A Reverse Osmosis (RO) plant for treating local groundwater for drinking in a village in Bathinda district, Punjab

 

Groundwater contamination due to indiscriminate application of fertilizers and pesticides in the agricultural fields is emerging as a serious threat in a number of Green Revolution states, Punjab being on the forefront. The Malwa region of Punjab is particularly affected where consumption of pesticides is estimated to be over 75% of the total used in the whole state. As a result, groundwater in the region has high concentrations of salinity, nitrate and POPs. Contaminated groundwater is a major cause of cancer and other serious health problems in the region. Cancer is mostly found in four districts of Malwa namely Mansa, Mukstar, Faridkot and Bathinda. In order to safeguard public health, RO plants are being installed in all affected villages so that safe drinking water can be made available to the public, as shown in the above photo.

 

 

Procuring safe drinking water from a RO plant in Bathinda district, Punjab

 

In Malwa region of Punjab, more than 15,000 cancer deaths during a period of 5 years were reported in 2013. Bathinda district tops the list for cancer patients in the region with 59 patients per 100,000 population. Most of the cancer cases are seen as related to exposure to water contaminated with pesticides and fertilizers that is used for drinking and growing crops. In fact, about 60% of passengers on a train that plies from Bathinda to Bikaner everyday are cancer patients coming from all across Punjab who go to Bikaner for cheap treatment. This train is locally referred as the ‘cancer train’. Operation of RO plants in affected villages brings respite to the local residents, most of whom ensure that they fetch treated drinking water on a daily basis as shown in the above photo so as to escape further health risks.

 

 

Thanneermukkom Salt Water Barrier separating freshwater of Vembanad lake from saline water of the Arabian Sea in Alappuzha district, Kerala

 

Kuttanad has developed as the ‘rice bowl’ of Kerala after introduction of Green Revolution in the state, where paddy is largely grown in fields reclaimed from the Vembanad Lake. Primarily constituting the districts of Alappuzha and Kottayam, it lies at a depth of 0.6 to 2.2 m below mean sea level (MSL). The Lake used to receive freshwater from the rivers draining into it during monsoons which helped flush out agricultural pollutants from the fields. During the dry season between November and June however, saltwater inflow occurred from the Arabian Sea, which prevented farmers from taking a second paddy crop. In order to prevent intrusion of saltwater into Kuttanad lowlands, the Thanneermukkom Saltwater Barrier was constructed in 1975, dividing the Lake into a brackish water northern part and a freshwater-based southern part (in Kuttanad) fed by the rivers draining into the lake. Construction of the Barrier has facilitated Green Revolution in Kuttanad by enabling the farmers’ access to freshwater during the dry season for irrigating an additional paddy crop. However, according to Dr K.G. Padmakumar, Director of International Research and Training Centre for Below Sea-level Farming in Kuttanad, it has adversely affected the lake's water quality since the fertilizers and pesticides used for agriculture can no longer be flushed out. Also, the livelihoods of fishermen in the area is affected. The marine fish and prawns that reproduce in saline waters of sea and move to the lake afterwards can no longer migrate, while breeding of the estuarine species is no longer possible because these require a small amount of salt water for the purpose.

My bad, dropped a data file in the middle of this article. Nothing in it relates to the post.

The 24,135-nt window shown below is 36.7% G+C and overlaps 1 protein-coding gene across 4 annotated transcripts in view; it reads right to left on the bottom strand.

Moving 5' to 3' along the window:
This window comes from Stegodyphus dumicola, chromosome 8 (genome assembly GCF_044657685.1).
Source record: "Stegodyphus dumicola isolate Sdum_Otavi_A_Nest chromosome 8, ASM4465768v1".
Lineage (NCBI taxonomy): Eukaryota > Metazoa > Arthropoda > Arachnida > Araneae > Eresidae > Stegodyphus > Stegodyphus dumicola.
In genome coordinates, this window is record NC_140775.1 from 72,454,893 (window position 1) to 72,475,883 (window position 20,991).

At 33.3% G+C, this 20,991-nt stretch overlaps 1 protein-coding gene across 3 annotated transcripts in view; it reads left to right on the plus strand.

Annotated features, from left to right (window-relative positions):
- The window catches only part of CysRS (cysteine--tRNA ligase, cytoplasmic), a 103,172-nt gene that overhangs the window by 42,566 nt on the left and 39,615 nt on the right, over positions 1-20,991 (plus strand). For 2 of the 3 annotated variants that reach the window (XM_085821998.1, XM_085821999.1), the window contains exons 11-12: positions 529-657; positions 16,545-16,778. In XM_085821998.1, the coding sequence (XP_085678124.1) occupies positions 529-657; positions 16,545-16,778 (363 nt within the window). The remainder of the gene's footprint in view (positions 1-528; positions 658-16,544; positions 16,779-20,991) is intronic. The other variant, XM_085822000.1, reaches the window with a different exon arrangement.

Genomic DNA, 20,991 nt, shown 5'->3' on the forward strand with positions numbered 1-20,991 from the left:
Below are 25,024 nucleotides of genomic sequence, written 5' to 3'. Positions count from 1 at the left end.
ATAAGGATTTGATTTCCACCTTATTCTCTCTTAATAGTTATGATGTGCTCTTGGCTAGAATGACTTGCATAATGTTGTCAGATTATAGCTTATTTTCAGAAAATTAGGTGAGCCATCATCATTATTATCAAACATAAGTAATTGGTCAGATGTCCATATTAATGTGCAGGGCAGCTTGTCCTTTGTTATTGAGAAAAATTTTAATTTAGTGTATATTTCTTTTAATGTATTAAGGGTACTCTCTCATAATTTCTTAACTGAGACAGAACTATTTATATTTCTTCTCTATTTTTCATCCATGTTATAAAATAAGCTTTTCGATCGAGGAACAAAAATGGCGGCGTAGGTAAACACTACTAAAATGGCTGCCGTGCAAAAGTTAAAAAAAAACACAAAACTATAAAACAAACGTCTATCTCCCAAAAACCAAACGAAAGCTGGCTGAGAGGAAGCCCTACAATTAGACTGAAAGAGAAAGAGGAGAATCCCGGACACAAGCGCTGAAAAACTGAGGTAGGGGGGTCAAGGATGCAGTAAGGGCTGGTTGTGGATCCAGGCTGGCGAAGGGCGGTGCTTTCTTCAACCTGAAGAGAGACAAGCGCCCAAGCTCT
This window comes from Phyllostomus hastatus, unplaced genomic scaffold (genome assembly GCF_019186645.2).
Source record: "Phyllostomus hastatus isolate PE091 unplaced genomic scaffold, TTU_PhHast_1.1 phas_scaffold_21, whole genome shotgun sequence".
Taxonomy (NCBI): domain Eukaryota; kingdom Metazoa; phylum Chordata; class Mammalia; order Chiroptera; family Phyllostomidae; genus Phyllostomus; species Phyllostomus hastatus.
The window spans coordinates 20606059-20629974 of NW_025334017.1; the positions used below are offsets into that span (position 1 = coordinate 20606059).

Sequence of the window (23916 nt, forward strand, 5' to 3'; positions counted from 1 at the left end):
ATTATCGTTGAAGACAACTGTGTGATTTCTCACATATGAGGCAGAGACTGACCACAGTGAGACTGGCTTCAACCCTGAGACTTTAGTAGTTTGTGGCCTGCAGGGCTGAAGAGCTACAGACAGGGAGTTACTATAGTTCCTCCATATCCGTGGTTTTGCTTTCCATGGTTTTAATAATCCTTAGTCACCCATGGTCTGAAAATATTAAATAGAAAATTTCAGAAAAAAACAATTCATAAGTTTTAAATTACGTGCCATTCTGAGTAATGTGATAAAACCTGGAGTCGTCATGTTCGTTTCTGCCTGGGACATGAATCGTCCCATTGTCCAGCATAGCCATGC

Eutrophication in wetlands of Kuttanad in Alappuzha district, Kerala

 

Excessive use of fertilizers leads to leakage of nutrients, particularly nitrogen and phosphorous, causing eutrophication. One important result of the process is increased growth of microscopic floating plants - algae, and the formation of dense mats of larger floating plants such as water hyacinths. This process increases the biomass load, ultimately causing oxygen depletion in the water, seriously affecting the naturally occurring flora and fauna. In many rivers and lakes in India, eutrophication is a common problem, run off from fertilizers used in agricultural fields being a major culprit. Water hyacinth is a weed that is widespread across surface water bodies in India affected by eutrophication. Kuttanad is also exposed to this problem. While there is no doubt that the Thanneermukkom Salt Water Barrier has helped boost agriculture in the region, it is leading to eutrophication in Vembanad Lake and Kuttanad region. After the launch of Green Revolution, heavy loads of pesticides and fertilisers started being added for enhancing rice production.  Before the Salt Water Barrier was constructed, the monsoon flooding and later tidal inflow helped flush the water body annually, cleansing the water and the soil of these contaminants. However, now the drained water from the rice fields containing the nutrients and contaminants remains stagnant, leading to rampant propagation of the water hyacinth in the waters.